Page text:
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Quartz Daily Brief—Americas edition—Ferguson post-decision violence, Hong Kong protest scuffles, Twitter’s DM fail, Lego gender equality

Published This article is more than 2 years old.

What to watch for today

The US feeds the bears. The Department of Commerce is expected to release data showing that GDP grew by only 3.3% during the third quarter, instead of the 3.5% it estimated in October. Yesterday the Chicago Fed also reported weaker economic activity than expected.

Tiffany & Co lifts the lid on the global luxury market. The jeweler’s earnings may fall short due to a contraction in Japan and a corruption crackdown in China. Asia accounted for 23% of the company’s sales last year.

More calorie-counting for American diners. The US Food and Drug Administration is expected to increase the number of businesses that must display the number of calories (paywall) in each food serving, including vending machines and movie theaters. Alcoholic drinks at restaurants will also require calorie counts.

A rescue operation for hundreds of Europe-bound migrants. Five ships have been launched to potentially evacuate a freighter thought to be carrying between 500 and 700 people, which became stranded 30 miles (48 km) from the Greek island of Crete. The nationalities, port of departure, and destination of those on board are currently unknown.

While you were sleeping

Michael Brown’s killer won’t face charges in Ferguson. Police officer Darren Wilson was not indicted on charges ranging from involuntary manslaughter to first degree murder. Despite calls for calm, the St. Louis suburb experienced a night of rioting, looting, and gunfire; several buildings were set on fire, and police used tear gas as they arrested 29 people.

Hong Kong police clashed with protesters. Bailiffs cleared barricades from a major intersection in the city’s Mong Kok neighborhood, triggering scuffles between pro-democracy activists and police. At least a dozen people were arrested (paywall), including a pro-democracy lawmaker, and more clearances are scheduled in the area tomorrow.

Tencent signed a deal to stream HBO in China. The tech giant that owns WeChat will distribute the Time Warner unit’s content (paywall) on its various online platforms, though shows will be subject to a strict government ban on explicit sex and violence. Earlier this year, Tencent’s rival Alibaba teamed up with Lions Gate, and Xiaomi is investing $1 billion in creating its own content.

Santander picked a new CEO. José Antonio Alvarez will step up from CFO to run Europe’s largest bank, part of a management reshuffle by chairman Ana Botín, who took over in September following the death of her father.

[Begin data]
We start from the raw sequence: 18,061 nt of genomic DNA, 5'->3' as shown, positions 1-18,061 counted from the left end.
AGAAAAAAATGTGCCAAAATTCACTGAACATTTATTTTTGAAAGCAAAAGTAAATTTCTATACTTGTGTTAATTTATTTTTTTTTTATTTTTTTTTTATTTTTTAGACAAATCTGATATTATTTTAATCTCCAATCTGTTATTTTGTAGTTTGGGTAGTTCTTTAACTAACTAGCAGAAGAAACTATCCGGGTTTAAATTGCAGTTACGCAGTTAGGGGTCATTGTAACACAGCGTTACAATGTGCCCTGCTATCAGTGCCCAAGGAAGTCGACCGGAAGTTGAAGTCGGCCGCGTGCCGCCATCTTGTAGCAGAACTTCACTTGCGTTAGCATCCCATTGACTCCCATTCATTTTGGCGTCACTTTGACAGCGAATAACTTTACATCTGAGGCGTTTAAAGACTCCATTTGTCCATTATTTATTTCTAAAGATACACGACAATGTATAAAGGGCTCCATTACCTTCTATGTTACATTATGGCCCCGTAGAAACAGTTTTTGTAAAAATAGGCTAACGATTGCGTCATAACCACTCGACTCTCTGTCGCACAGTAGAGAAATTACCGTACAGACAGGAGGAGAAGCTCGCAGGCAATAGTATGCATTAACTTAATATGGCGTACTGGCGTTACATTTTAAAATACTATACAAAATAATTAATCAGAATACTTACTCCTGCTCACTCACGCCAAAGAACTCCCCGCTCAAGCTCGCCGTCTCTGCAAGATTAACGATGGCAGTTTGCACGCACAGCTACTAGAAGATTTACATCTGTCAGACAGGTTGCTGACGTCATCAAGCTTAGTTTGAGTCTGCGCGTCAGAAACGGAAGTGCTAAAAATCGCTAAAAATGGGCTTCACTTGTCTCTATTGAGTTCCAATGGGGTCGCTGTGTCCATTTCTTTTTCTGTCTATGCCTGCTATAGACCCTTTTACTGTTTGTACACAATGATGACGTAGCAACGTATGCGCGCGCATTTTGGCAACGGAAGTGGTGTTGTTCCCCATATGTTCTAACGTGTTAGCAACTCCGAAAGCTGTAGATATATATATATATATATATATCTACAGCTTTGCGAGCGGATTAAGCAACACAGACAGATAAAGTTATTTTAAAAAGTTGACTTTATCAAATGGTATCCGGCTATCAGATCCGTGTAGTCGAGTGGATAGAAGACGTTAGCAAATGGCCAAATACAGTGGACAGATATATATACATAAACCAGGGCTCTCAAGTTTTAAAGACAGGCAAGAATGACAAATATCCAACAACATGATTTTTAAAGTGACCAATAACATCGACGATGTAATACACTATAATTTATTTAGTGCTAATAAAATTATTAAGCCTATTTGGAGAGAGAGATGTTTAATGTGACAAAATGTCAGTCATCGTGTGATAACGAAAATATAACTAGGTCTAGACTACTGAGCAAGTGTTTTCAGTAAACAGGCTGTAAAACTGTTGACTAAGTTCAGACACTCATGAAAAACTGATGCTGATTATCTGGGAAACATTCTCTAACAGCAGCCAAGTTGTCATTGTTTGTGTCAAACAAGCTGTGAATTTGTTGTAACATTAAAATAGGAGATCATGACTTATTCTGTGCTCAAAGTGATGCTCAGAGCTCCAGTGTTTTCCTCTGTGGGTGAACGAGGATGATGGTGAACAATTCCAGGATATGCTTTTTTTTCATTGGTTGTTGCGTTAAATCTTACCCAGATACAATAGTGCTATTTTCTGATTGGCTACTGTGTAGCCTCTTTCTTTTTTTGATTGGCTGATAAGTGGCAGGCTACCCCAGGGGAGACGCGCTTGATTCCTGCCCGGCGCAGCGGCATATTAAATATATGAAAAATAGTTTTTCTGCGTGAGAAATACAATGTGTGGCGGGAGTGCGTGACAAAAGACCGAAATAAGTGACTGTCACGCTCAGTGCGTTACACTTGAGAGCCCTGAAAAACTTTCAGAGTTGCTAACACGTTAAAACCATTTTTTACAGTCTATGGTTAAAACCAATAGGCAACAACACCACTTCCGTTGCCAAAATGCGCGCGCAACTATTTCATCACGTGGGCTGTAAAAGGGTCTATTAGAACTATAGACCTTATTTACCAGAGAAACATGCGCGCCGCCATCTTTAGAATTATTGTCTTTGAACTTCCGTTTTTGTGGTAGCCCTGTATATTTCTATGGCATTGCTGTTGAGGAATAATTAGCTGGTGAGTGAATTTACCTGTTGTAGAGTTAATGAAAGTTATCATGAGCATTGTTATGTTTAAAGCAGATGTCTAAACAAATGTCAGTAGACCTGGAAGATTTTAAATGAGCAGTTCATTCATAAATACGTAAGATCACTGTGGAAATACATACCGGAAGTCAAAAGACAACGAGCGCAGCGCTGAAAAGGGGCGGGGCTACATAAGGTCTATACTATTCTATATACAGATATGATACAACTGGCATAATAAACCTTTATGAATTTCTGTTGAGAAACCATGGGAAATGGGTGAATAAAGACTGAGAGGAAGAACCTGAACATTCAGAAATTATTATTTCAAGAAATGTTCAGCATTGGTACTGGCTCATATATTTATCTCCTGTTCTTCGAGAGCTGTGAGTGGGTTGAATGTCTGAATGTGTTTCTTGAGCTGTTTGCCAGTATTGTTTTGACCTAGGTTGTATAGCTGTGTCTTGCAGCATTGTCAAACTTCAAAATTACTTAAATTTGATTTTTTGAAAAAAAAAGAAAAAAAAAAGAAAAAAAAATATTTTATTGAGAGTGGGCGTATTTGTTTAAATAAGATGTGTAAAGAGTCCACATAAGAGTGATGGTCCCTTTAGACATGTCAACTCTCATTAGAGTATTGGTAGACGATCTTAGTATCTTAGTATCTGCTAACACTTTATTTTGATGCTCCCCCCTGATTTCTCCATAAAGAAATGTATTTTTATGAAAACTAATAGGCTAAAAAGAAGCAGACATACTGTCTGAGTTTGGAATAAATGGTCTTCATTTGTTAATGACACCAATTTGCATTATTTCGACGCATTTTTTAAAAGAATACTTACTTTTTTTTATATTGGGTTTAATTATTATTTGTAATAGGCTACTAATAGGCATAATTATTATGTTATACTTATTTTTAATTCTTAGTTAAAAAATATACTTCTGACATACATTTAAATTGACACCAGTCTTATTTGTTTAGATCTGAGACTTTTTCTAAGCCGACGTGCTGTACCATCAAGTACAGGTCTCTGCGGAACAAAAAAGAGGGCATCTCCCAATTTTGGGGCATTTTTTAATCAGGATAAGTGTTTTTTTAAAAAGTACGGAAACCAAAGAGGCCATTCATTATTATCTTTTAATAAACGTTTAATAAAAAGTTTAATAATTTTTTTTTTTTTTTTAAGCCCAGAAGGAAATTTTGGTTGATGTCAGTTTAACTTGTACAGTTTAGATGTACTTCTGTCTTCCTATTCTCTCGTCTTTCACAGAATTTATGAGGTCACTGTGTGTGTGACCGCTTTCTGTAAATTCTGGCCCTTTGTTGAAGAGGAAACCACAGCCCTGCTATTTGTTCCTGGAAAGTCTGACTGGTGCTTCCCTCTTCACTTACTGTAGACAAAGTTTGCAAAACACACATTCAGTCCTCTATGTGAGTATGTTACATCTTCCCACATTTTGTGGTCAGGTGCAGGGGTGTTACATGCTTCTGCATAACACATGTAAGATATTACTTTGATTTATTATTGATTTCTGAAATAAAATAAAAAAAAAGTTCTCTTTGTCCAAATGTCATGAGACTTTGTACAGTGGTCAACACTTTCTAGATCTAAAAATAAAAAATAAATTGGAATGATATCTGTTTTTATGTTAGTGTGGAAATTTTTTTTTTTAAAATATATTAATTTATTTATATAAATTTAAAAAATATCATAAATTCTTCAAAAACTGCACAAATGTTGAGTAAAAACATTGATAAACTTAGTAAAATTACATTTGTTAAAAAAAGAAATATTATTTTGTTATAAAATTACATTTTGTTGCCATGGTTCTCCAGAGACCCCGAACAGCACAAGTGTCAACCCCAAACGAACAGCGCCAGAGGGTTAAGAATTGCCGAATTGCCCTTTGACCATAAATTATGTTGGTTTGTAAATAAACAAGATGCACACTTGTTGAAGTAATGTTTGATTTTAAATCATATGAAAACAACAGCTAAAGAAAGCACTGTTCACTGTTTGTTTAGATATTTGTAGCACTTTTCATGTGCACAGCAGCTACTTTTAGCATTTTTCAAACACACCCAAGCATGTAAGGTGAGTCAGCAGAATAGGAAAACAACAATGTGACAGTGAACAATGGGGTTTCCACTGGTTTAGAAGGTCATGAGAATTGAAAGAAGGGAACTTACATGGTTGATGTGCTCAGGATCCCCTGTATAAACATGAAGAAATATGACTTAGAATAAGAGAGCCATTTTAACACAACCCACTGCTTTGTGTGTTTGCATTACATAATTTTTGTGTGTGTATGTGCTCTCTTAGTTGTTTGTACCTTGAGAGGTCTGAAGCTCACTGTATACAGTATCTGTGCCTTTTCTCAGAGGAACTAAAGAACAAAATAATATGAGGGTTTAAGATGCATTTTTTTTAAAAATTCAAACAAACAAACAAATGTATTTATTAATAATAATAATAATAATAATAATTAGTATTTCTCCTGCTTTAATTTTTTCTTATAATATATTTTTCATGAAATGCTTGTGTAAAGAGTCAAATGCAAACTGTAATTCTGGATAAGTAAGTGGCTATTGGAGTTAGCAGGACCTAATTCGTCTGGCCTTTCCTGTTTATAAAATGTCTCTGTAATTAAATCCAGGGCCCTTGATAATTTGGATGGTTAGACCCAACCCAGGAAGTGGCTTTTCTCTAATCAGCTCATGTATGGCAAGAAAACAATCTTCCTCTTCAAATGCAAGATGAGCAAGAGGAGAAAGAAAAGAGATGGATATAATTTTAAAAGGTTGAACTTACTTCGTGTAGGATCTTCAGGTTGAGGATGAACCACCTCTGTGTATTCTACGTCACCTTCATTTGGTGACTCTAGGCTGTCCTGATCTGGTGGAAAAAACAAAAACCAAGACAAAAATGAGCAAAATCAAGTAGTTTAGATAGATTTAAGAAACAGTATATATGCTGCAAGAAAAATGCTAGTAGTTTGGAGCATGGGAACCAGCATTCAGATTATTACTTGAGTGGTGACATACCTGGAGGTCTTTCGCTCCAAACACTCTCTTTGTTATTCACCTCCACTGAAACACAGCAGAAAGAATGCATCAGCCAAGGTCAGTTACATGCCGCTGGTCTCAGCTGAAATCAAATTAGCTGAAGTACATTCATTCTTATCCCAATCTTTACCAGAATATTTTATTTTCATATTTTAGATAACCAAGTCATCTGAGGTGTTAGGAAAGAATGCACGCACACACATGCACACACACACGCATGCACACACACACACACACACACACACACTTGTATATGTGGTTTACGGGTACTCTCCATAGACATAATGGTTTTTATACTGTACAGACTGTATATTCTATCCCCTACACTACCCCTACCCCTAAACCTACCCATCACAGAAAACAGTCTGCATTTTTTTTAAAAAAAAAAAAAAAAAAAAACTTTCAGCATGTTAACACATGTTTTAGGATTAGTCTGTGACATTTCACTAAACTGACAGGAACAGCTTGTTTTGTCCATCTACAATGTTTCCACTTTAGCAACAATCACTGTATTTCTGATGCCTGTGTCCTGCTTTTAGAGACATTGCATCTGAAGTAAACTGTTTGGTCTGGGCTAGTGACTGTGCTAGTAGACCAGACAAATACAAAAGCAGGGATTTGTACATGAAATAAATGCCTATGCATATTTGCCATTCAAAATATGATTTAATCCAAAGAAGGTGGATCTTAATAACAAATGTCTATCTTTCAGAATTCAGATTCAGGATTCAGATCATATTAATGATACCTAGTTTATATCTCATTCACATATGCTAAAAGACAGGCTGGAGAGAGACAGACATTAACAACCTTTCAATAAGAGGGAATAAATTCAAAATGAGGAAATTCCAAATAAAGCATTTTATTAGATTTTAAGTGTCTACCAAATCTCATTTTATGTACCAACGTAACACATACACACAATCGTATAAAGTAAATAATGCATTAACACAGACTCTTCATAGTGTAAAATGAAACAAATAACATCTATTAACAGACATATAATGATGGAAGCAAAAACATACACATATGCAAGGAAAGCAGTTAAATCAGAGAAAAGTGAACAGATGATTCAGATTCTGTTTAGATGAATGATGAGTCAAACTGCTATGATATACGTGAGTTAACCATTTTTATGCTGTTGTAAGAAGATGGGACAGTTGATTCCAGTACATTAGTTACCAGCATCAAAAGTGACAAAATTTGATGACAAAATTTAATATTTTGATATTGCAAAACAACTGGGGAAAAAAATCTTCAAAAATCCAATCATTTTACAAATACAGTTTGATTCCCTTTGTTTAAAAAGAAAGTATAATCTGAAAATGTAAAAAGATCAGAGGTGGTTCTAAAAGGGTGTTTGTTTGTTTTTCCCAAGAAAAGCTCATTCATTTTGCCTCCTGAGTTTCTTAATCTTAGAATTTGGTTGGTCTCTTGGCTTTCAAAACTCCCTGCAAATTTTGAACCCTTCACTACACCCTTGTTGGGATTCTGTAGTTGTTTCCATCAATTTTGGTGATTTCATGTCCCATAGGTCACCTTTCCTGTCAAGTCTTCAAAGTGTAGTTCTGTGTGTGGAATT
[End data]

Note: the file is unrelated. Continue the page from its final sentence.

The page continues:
Twitter’s CFO had a “DM fail.” Anthony Noto publicly tweeted details of an apparent plan to buy an unnamed company, in the mistaken belief he was sending someone a private direct message (DM). The gaffe adds weight to the criticism that Twitter is confusing to use.

The US is exacerbating a shortage of Ebola gear. Health officials are stockpiling $2.7 million worth protective suits, which are becoming so scarce that the West African countries who are actually battling the outbreak of the virus are struggling to secure their own, according to the Wall Street Journal (paywall).

Iran’s nuclear deadline was pushed back. The P5+1 nuclear powers failed to come to an agreement with the country by the Monday deadline, but gave themselves seven more months to do so. The optimistic way to look at this: At least they’re still talking.

Quartz obsession interlude

Michelle García on how Americans ruined yoga. “In exchange for 90 minutes of our time, we attain a personal encounter with our inner goddess by pushing ourselves to reach high, dig deep, and make contact with our perineum—but often as a means of peddling a stereotype of femininity, one tied to a certain aesthetic of what a woman’s body should be.” Read more here.

Matters of debate

Obama needs to go to Ferguson. He is uniquely suited to discuss the many civil rights issues under debate.

Women should forget about equality. That’s what Turkish prime minister Recep Tayyip Erdogan told an Istanbul gender conference.

Luxury goods aren’t irrational. Wealthy people are as price-conscious as anyone.

The “sharing economy” has a hidden agenda. It’s a ploy by corporations to turn everyone into a temp worker.

Schools can’t teach people to believe in evolution. What’s taught at home is more important.

Surprising discoveries

Americans drink more craft beer than Budweiser. Nearly half of young people have never even tried a Bud.

Lego had modern parenting advice 40 years ago. Some boys like dollhouses and some girls prefer spaceships.

Powerful women are more prone to depression than powerful men. Gender discrimination doesn’t stop when you reach the top.

Hitler’s art is quite valuable. His 1914 painting of Munich’s city hall sold for $161,000.

Indonesia’s president flies economy. Taking the presidential plane to his son’s graduation was out of the question.

Click here for more surprising discoveries on Quartz.

Our best wishes for a productive day. Please send any news, comments, rational luxury goods, and gender-neutral Legos to hi@qz.com. You can follow us on Twitter here for updates throughout the day.

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